Aside from the focal length, I really liked how solid this camera felt.  Despite being made of plastic, the camera had nary a give nor creak anywhere in its construction.  I also liked how simplistic this camera's interface was, as well as the easy location of the flash override button.  On seeing how the switch from 28mm to 40mm worked, I actually marveled at the intricacy involved in making such a modest bump in focal lengths. 


A short video showing the internal conversion from 28mm to 40mm and back again.

If there was something negative that I found myself feeling with this camera, it was that I worried that I liked this camera more than it liked itself! Reading the manual that came with the camera to scout specifications, it seems the low end of the EV scale goes only as low as 6 (comparable to EVs of about 3 on most point and shoot models).  As well, the film only uses a very few film speeds in conjunction with the DX coding. As in TWO! This camera will rate film at only 100 or 400 based upon the DX codes.  It becomes evident that this truly was not a camera designed for the enthusiast market, such as the Yashica T2.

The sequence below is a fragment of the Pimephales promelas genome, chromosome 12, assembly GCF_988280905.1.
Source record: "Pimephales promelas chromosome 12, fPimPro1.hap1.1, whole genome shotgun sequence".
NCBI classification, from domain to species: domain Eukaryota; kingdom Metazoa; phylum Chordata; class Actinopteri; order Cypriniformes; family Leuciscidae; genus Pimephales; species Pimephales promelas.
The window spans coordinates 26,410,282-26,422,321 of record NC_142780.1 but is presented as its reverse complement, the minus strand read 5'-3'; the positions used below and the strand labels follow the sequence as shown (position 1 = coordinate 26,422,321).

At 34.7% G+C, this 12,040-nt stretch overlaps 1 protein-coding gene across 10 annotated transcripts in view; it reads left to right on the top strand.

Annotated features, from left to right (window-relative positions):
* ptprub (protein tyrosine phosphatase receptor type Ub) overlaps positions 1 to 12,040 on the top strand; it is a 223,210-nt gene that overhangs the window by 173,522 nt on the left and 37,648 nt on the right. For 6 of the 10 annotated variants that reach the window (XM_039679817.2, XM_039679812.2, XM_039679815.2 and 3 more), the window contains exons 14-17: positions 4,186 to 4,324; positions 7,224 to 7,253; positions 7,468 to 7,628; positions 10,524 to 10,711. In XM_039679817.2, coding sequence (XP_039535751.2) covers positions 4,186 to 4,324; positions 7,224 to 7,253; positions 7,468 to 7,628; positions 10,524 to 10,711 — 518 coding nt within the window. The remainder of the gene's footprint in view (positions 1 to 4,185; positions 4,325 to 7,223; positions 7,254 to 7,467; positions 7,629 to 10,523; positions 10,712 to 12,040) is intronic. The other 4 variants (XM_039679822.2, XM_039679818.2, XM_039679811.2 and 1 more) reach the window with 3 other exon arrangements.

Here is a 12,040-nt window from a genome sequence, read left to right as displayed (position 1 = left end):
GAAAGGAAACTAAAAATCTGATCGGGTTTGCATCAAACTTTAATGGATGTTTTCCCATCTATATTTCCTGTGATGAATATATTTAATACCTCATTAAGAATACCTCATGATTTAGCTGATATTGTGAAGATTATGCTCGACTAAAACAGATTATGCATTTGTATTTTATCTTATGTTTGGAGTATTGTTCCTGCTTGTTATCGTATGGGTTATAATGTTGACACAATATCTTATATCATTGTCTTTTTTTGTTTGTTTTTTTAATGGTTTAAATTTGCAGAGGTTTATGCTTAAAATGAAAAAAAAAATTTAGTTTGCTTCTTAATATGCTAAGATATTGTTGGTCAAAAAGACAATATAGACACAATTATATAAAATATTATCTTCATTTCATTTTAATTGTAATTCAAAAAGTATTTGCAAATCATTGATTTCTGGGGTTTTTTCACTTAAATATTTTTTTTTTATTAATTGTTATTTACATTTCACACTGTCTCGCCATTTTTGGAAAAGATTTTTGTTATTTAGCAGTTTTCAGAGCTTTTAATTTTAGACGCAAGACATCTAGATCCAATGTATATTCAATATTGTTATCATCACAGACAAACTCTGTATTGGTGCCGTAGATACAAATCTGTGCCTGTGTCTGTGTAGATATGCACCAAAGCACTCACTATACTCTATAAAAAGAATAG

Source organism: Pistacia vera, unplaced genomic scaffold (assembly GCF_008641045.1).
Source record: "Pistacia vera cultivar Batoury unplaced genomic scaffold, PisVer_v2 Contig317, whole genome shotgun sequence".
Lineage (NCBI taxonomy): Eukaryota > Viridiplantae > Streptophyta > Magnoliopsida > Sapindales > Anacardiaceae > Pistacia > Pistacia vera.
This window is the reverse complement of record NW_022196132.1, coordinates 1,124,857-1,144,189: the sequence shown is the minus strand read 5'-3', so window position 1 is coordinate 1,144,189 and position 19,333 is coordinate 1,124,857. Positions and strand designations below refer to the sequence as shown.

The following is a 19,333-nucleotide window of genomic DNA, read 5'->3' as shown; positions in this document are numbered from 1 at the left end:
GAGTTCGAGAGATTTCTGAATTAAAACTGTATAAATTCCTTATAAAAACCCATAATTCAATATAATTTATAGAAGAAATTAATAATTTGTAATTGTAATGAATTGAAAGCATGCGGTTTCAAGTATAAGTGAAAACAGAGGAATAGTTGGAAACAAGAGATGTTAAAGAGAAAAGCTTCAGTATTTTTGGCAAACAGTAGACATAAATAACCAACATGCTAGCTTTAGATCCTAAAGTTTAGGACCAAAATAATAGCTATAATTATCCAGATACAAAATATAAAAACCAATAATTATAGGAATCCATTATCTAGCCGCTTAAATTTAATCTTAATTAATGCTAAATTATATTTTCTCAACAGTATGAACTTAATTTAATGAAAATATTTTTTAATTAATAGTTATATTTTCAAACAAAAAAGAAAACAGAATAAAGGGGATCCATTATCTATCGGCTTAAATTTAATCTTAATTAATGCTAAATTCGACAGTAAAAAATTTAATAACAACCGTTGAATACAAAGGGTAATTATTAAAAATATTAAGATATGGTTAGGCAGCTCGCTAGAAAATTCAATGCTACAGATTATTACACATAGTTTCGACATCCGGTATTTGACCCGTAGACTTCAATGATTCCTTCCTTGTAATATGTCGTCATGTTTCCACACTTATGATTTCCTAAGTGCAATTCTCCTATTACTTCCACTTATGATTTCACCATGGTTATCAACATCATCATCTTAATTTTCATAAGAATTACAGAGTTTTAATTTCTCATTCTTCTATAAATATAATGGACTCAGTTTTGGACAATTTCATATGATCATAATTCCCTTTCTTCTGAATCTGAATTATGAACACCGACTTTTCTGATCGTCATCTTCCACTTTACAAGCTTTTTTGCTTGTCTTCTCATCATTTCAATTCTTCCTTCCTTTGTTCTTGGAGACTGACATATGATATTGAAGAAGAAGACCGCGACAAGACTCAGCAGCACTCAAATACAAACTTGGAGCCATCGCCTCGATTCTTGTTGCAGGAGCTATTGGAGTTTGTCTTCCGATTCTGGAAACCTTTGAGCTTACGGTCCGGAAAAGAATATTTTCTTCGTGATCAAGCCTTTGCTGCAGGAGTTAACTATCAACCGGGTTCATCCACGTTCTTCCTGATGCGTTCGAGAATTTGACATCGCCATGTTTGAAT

Shooting the Freedom Dual C was admittedly a bit of a mixed bag.  The viewfinder is reasonably large, clear, and bright, and all buttons worked just as they should without fail.  The flash override button was indeed perfectly located and impossible to confuse with anything else, while the shutter dutifully fired off shot after shot in humble, almost thankful precision.  But the big trick with the Dual C for me was not really knowing if focus was achieved prior to pressing the shutter.  Most autofocus point and shoot cameras have some indicator, usually a green light or symbol in the viewfinder that, upon depressing the shutter partially, either glows green to denote focus being achieved, or blinks if focus is not possible.  This same light also allows you to lock focus on a non-centered object and recompose.  The Dual C offers no such confidence builder.  Depressing the shutter button partway simply... fired the shutter! And there seemed no way to compose a photo where the center of the image was not the point of focus. 



The spartan top deck of the Freedom Dual C is actually pretty refreshing in the view above.  A self timer button and lens switch are the only controls aside from the shutter release, while an analog counter window is clear and easy to read.  The view through the viewfinder is refreshingly large and bright as well.